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Before he was spending most of his Sundays every fall tracking down quarterbacks, forcing offensive linemen to stumble and ball-carriers to fumble, Julius Peppers was emptying the breadth of his athletic gifts by making hoopers on the hardwood crumble, too.

Peppers, a transcendent athlete with an array of talents, was a surefire star on the gridiron early on. There was no questioning his dominance as an edge rusher. Out of high school, he had numerous opportunities before staying close to home -- and shining -- for the North Carolina Tar Heels. And shine he did. He became a two-time All-American for the Heels before he left school early and saw the Carolina Panthers make him the No. 2 pick in the 2002 NFL Draft.

But few know he also played a role in basketball for the Tar Heels -- and one larger than you might expect. Peppers played 56 games and started in three at UNC as a hooper, and just as he's done skillfully as an elite NFL edge-rusher over the last 17 seasons, Peppers leveraged his 6-7, 290-pound frame with grace and power. He was a dynamic rebounder and rim-rocker. The same unstoppable force he's channeled to hunt down quarterbacks in the backfield for close to two decades in the NFL, is the same he used at North Carolina to power through alley-oops and putbacks.

There's some who even believe he could have pursued a professional career in basketball -- and succeeded.

"I'll tell you this, I do believe if Pep would've just focused on basketball, he could've played in the NBA," Matt Doherty, a former coach at UNC told ESPN in 2015. "[Julius] had feel. He wasn't just a rebounder or banger. He could pass the ball, make the 15-18 foot shot and had soft hands."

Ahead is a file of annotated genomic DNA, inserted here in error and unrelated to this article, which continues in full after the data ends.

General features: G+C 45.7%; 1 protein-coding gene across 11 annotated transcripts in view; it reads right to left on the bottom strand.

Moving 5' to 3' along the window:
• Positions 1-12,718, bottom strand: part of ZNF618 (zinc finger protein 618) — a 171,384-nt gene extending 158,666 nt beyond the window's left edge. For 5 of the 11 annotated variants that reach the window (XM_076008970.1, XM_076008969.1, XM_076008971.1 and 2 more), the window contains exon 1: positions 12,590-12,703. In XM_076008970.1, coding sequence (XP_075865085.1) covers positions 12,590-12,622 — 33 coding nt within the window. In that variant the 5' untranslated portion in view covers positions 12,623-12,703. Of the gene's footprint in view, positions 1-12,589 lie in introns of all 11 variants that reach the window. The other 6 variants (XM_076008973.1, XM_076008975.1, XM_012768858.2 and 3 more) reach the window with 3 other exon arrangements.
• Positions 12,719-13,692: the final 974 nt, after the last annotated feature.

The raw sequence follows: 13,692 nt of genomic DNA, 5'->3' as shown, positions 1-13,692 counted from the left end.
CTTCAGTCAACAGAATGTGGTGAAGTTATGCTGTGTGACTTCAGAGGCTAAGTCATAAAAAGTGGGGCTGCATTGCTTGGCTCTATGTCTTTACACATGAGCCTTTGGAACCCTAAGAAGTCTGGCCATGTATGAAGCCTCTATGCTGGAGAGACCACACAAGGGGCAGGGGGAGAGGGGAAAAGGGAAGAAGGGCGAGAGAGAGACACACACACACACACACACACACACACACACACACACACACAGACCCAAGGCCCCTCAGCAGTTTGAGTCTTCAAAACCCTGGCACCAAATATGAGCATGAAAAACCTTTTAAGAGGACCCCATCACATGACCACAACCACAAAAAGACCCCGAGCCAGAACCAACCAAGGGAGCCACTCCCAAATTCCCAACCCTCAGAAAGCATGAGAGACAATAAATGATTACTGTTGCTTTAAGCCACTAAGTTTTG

Peppers could be playing in his final NFL game on Sunday, fittingly, with the Carolina Panthers. The same team that drafted him, from which the same state he attended college, and the same state he was born and raised in. He says he has no doubts about which path he ultimately chose -- and if you watch his incredible UNC football highlights, you'd likely agree -- but it's incredible to think what might have been. How many high caliber players could realistically have pursued pro careers in two sports?

As Peppers races onto the turf in New Orleans on Sunday, he can do so knowing he probably made the right choice -- probably being the operative term for absolutely, positively without question. The 38-year-old has played in 265 games, started 240 and put up numbers worthy of a future Hall of Fame enshrinement: 11 interceptions, four touchdowns, 81 pass deflections, 52 forced fumbles, 720 tackles, 172 tackles for loss, and oh, 158.5 sacks for good measure. For perspective: That's more sacks than Jason Taylor (a Hall of Famer enshrined in 2017), more tackles for loss than Michael Strahan (a Hall of Famer enshrined in 2014), and excluding Taylor, more touchdowns than the four defensive linemen enshrined into the Hall ahead of him.

Peppers is a lock to one day have a Gold Jacket custom-tailored for his jumbo body, and you can bet he'll have a carefully crafted bust made and featured in the halls of Canton, Ohio, too. He's earned it all, incredibly, with basketball as no more than a footnote -- a did you know as interesting and entertaining to relive as his legendary cameo in the 'Hot in Here' music video -- to his illustrious career.